Fleurs de Bulgarie opens much like Tea Rose, but dials back the galbanum way low, letting bergamot do most of the rose delivery; this fact alone instantly makes Fleurs de Bulgarie the superior scent over Tea Rose for people who think the stark green of galbanum is really outdated, or just never were really big fans of the note to begin with, and could appreciate less of it in their tea rose scents. Fleurs de Bulgarie is a rounder, softer, less "fresh cut rose stems" and more "roses already in a vase and smelled from far away" kind of a vibe. If you want to smell like fresh roses but not whack somebody in the face with an entire bush of them, thorns and all, this could be your answer. There is a bit of soapiness here not found in other rose scents of it's kind, plus a kindhearted base of ambergris and musk (real ambergris because this is Creed after all, but still a synthetic white musk because deer hunting is bad). Projection is fair, and longevity is nice since this is an eau de parfum. I feel Fleurs de Bulgarie sits closer to the skin than other rose scents, but is still pretty detectable because rose is one of the most recognizable flowers out there. Fleurs de Bulgarie is a nice lady sitting there with her hands in her lap, listening intently to your babbling, even though she reached her conclusion about you before you started talking. I also think Fleur de Bulgarie is more structured and office safe because of it's quiet composure, but if you're a guy wearing this, you'll still get some stares, especially in hetero-normative American corporate culture, so take my suggestions with a grain of salt.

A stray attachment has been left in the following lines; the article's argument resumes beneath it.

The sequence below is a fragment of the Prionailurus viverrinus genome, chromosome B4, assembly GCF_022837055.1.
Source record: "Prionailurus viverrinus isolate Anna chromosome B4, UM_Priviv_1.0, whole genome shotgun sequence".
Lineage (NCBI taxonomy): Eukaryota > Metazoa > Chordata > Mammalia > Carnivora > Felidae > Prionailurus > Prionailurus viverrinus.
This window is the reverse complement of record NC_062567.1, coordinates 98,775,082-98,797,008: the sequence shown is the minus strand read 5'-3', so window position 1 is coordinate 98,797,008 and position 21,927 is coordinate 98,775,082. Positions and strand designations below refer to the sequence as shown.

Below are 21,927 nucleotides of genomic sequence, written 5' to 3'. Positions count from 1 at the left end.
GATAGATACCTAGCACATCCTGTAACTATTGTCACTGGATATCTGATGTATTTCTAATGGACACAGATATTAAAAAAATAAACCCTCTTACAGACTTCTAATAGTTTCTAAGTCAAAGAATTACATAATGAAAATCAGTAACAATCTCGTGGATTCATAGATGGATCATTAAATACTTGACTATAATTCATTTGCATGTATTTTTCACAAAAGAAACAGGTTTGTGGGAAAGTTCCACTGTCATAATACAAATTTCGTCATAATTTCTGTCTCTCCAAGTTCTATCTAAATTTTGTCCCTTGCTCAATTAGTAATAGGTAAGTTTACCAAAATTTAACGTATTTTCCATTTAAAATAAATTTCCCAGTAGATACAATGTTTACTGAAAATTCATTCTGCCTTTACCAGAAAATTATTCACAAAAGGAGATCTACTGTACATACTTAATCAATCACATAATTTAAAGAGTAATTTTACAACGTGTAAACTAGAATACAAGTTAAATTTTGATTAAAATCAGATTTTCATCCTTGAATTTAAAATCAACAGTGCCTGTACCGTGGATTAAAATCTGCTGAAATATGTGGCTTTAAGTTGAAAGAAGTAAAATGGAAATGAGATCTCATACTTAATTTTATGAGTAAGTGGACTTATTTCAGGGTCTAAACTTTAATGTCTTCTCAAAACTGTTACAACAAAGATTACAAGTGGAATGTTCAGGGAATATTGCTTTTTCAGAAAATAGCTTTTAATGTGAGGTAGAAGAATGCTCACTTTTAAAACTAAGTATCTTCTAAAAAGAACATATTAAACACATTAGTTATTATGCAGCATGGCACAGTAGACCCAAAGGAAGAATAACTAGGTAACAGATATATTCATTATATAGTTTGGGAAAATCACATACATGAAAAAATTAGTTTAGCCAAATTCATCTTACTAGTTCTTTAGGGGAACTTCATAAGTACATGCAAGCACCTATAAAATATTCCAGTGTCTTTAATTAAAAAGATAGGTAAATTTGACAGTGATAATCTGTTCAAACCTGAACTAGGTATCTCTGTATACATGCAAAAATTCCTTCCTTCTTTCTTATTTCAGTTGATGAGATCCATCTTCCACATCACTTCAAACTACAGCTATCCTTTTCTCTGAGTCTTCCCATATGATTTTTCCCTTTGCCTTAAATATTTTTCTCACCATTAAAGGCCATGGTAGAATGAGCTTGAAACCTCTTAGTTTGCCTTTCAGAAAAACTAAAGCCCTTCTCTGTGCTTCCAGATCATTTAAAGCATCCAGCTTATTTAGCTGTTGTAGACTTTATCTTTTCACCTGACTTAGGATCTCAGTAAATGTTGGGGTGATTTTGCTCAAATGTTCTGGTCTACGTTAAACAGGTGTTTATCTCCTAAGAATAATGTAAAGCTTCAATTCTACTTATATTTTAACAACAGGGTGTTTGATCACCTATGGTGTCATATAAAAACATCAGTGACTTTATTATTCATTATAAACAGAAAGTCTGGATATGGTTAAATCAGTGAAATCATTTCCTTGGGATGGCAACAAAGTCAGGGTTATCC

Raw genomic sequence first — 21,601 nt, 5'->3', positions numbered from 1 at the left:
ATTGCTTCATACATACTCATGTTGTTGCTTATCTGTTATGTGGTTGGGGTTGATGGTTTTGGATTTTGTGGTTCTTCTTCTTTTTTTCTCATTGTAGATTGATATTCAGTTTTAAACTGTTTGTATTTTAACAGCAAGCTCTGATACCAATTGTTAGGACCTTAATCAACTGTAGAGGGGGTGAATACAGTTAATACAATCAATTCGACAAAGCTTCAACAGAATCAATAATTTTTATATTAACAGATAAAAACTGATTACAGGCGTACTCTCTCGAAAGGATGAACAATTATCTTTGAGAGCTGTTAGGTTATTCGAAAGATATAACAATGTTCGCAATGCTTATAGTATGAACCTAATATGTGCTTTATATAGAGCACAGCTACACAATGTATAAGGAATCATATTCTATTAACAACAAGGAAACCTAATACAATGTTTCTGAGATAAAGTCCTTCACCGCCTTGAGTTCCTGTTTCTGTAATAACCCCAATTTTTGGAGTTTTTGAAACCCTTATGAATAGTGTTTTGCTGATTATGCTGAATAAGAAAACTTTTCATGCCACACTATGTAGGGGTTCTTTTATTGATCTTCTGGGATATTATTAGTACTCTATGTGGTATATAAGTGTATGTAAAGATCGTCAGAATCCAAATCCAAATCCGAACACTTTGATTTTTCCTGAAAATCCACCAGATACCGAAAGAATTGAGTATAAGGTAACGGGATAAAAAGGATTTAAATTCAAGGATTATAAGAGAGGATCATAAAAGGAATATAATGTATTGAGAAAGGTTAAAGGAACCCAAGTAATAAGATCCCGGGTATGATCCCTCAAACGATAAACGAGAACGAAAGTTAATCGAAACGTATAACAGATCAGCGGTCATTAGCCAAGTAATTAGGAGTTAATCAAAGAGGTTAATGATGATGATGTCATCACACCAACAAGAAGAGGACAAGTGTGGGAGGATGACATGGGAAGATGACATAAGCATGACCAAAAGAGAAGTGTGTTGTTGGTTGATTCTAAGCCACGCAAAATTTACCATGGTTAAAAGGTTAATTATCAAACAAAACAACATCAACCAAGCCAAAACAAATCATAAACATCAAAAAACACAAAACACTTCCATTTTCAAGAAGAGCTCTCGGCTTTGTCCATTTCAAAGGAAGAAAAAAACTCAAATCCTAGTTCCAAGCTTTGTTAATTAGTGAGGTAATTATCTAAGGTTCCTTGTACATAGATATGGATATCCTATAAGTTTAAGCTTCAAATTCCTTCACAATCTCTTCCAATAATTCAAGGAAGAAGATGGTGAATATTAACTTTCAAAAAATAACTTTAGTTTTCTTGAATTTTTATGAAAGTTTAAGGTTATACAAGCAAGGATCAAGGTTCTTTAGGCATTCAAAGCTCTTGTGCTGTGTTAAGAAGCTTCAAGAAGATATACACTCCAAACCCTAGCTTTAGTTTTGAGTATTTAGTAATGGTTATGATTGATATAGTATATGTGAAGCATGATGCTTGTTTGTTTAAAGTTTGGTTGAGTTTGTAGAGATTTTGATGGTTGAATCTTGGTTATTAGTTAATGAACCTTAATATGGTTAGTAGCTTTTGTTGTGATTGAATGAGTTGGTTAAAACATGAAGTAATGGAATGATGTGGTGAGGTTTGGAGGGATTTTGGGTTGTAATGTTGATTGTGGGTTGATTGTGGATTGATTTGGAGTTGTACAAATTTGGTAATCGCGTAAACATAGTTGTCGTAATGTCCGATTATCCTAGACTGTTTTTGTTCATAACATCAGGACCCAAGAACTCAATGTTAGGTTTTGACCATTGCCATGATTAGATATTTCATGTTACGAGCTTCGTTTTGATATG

I quite like Fleur de Bulgarie, and for a Creed scent, turns up quite often for far less than standard retail, telling me that it doesn't move like some other Creeds, as the company literally prices based on popularity; the more people like a scent, the more Creed gouges, which is another black mark against them from me for unscrupulous opportunism more befitting a shady eBay seller than a perfume house, but back on track. People who own the aforementioned Tea Rose, Diptyque L'Ombre dans L'Eau (1983), or the venerated Creed Fleur de Thé Rose Bulgare (1890) might see the modern Fleurs de Bulgarie as redundant as all share a similar treatment of rose, just swap out citrus notes, add or take away galbanum completely, add or take out ambergris, and supporting complimentary floral or herbal notes. I love rose so this definitely feels worth the hunt at a good price to me, and it's a fragrance that stands alone on it's merits, so how you feel about Creed as a house comes little into play here, as this has none of the usual provenance or decorum that a lot of Creeds seem to factor in. There are better rose scents for less money, but if money is not an object, Fleurs de Bulgarie is a fresh juicy rose and musk scent you may want to sample if you are a fan of the flower. Thumbs up from me, but definitely not my first choice in this area, because it's also not a very complex or original scent either, since it's more or less citrus, raw florals, and musk, which just about anyone on any budget can compose these days, hence the existence of so many on the market. Still, there's beauty in simplicity if ingredients are high quality, and that's one area where I can't throw any cheap shots at the house. Bravo.